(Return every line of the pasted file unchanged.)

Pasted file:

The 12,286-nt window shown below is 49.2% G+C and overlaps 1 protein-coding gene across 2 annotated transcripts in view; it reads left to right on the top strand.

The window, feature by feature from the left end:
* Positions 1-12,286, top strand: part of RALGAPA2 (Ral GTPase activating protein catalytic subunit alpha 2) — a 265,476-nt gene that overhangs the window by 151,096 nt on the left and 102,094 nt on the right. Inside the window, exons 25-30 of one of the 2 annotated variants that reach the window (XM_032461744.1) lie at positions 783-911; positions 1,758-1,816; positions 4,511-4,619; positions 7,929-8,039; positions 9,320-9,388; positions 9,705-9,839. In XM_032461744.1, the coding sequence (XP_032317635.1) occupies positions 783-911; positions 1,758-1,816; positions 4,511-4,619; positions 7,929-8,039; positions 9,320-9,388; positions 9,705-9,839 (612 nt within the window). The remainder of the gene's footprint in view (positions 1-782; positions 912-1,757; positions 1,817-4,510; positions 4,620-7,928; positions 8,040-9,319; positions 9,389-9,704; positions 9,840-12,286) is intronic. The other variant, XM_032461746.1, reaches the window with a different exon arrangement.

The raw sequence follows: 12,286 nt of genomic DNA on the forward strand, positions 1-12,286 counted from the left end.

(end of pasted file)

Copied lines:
The 12,286-nt window shown below is 49.2% G+C and overlaps 1 protein-coding gene across 2 annotated transcripts in view; it reads left to right on the top strand.

The window, feature by feature from the left end:
* Positions 1-12,286, top strand: part of RALGAPA2 (Ral GTPase activating protein catalytic subunit alpha 2) — a 265,476-nt gene that overhangs the window by 151,096 nt on the left and 102,094 nt on the right. Inside the window, exons 25-30 of one of the 2 annotated variants that reach the window (XM_032461744.1) lie at positions 783-911; positions 1,758-1,816; positions 4,511-4,619; positions 7,929-8,039; positions 9,320-9,388; positions 9,705-9,839. In XM_032461744.1, the coding sequence (XP_032317635.1) occupies positions 783-911; positions 1,758-1,816; positions 4,511-4,619; positions 7,929-8,039; positions 9,320-9,388; positions 9,705-9,839 (612 nt within the window). The remainder of the gene's footprint in view (positions 1-782; positions 912-1,757; positions 1,817-4,510; positions 4,620-7,928; positions 8,040-9,319; positions 9,389-9,704; positions 9,840-12,286) is intronic. The other variant, XM_032461746.1, reaches the window with a different exon arrangement.

The raw sequence follows: 12,286 nt of genomic DNA on the forward strand, positions 1-12,286 counted from the left end.